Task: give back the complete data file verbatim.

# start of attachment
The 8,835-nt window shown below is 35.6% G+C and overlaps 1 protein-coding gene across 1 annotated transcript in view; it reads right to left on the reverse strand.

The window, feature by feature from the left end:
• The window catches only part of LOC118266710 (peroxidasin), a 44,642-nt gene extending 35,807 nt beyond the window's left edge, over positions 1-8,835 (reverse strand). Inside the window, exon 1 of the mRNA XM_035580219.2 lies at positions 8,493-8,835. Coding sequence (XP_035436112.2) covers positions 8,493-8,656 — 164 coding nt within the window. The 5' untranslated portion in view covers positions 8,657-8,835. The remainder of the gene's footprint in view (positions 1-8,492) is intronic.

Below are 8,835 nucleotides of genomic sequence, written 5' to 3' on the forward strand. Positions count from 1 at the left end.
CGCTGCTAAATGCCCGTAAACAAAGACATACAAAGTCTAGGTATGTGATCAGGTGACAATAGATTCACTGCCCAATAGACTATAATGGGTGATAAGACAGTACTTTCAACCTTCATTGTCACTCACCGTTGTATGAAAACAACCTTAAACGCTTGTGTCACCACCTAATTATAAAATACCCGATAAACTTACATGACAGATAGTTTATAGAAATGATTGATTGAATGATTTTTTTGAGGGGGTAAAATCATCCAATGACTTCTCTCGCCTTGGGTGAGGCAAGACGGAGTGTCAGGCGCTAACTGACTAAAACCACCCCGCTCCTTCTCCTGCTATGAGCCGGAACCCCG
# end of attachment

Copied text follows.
The 8,835-nt window shown below is 35.6% G+C and overlaps 1 protein-coding gene across 1 annotated transcript in view; it reads right to left on the reverse strand.

The window, feature by feature from the left end:
• The window catches only part of LOC118266710 (peroxidasin), a 44,642-nt gene extending 35,807 nt beyond the window's left edge, over positions 1-8,835 (reverse strand). Inside the window, exon 1 of the mRNA XM_035580219.2 lies at positions 8,493-8,835. Coding sequence (XP_035436112.2) covers positions 8,493-8,656 — 164 coding nt within the window. The 5' untranslated portion in view covers positions 8,657-8,835. The remainder of the gene's footprint in view (positions 1-8,492) is intronic.

Below are 8,835 nucleotides of genomic sequence, written 5' to 3' on the forward strand. Positions count from 1 at the left end.
CGCTGCTAAATGCCCGTAAACAAAGACATACAAAGTCTAGGTATGTGATCAGGTGACAATAGATTCACTGCCCAATAGACTATAATGGGTGATAAGACAGTACTTTCAACCTTCATTGTCACTCACCGTTGTATGAAAACAACCTTAAACGCTTGTGTCACCACCTAATTATAAAATACCCGATAAACTTACATGACAGATAGTTTATAGAAATGATTGATTGAATGATTTTTTTGAGGGGGTAAAATCATCCAATGACTTCTCTCGCCTTGGGTGAGGCAAGACGGAGTGTCAGGCGCTAACTGACTAAAACCACCCCGCTCCTTCTCCTGCTATGAGCCGGAACCCCG